If you’re dieting, you’ll have more success discarding those extra pounds or maintaining your weight if you avoid eating with others in a social setting, new research suggests. Researchers presented the findings at a conference hosted by the American Heart Association.
The study found that people who are trying to shed pounds or maintain their current weight are more tempted to overeat when partaking of food in a social setting like a restaurant.
The study authors used smartphones and a specially designed application to gather information from about 150 dieters (90 percent female) as they performed everyday tasks for a year. This smartphone technique has been used to study other topics including addiction, pain, work stress, and asthma. It helps the researchers evaluate emotions and behaviors in real-time and in natural settings.
The study subjects tried to control their calorie intake. Women weighing less than 200 pounds had a daily limit of 1,200 calories, and men at that weight 1,500 calories. Participants who weighed more than 200 pounds tried to limit their intake to 1,500 calories for women and 1,800 for men. Fat was restricted to about 25 percent of total calories.
The participants reported their surroundings, how they were feeling, and if they were tempted to stray from their diet or actually gave in to temptation. Researchers classified temptations as eating a food or quantity of a food that violates a weight loss diet. For example, eating a generous serving of a calorie-heavy food such as French fries or cheesecake or several pieces of candy at the office qualified as temptations.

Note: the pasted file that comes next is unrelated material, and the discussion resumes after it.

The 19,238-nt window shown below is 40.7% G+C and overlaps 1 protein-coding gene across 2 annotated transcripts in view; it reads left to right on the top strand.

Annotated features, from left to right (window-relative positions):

The study found that dieters who dined with others or in a restaurant were 60 percent more likely to “cheat” on their diet.
Although the subjects were exposed to fewer temptations in their own or someone else’s home compared with a restaurant, their risk of eating unhealthy foods remained at 60 percent if they weren’t eating alone. The likelihood that they would give in to dietary temptations was lower in other locations. At work, it was about 40 percent and in a car about 30 percent. When alone, dieters fell off their diet almost half the time.
“Research into understanding and preventing weight regain is vital for improving the public health,” said Lora E. Burke, Ph.D., M.P.H., study lead author and professor of nursing in the Department of Health and Community Systems at the University of Pittsburgh in Pennsylvania. “Helping an individual anticipate challenges and problem-solve high-risk situations can empower them to stay on track with their weight loss/weight maintenance plan.”
This data can be delivered electronically to dieters in real-time when they need it to support them in their efforts.
Source: Burke LE, et al. Eating Out May Be Too Much Of A Temptation for Dieters. American Heart Association’s Epidemiology and Prevention/Lifestyle and Cardiometabolic Health 2017 Scientific Sessions. March 7, 2017.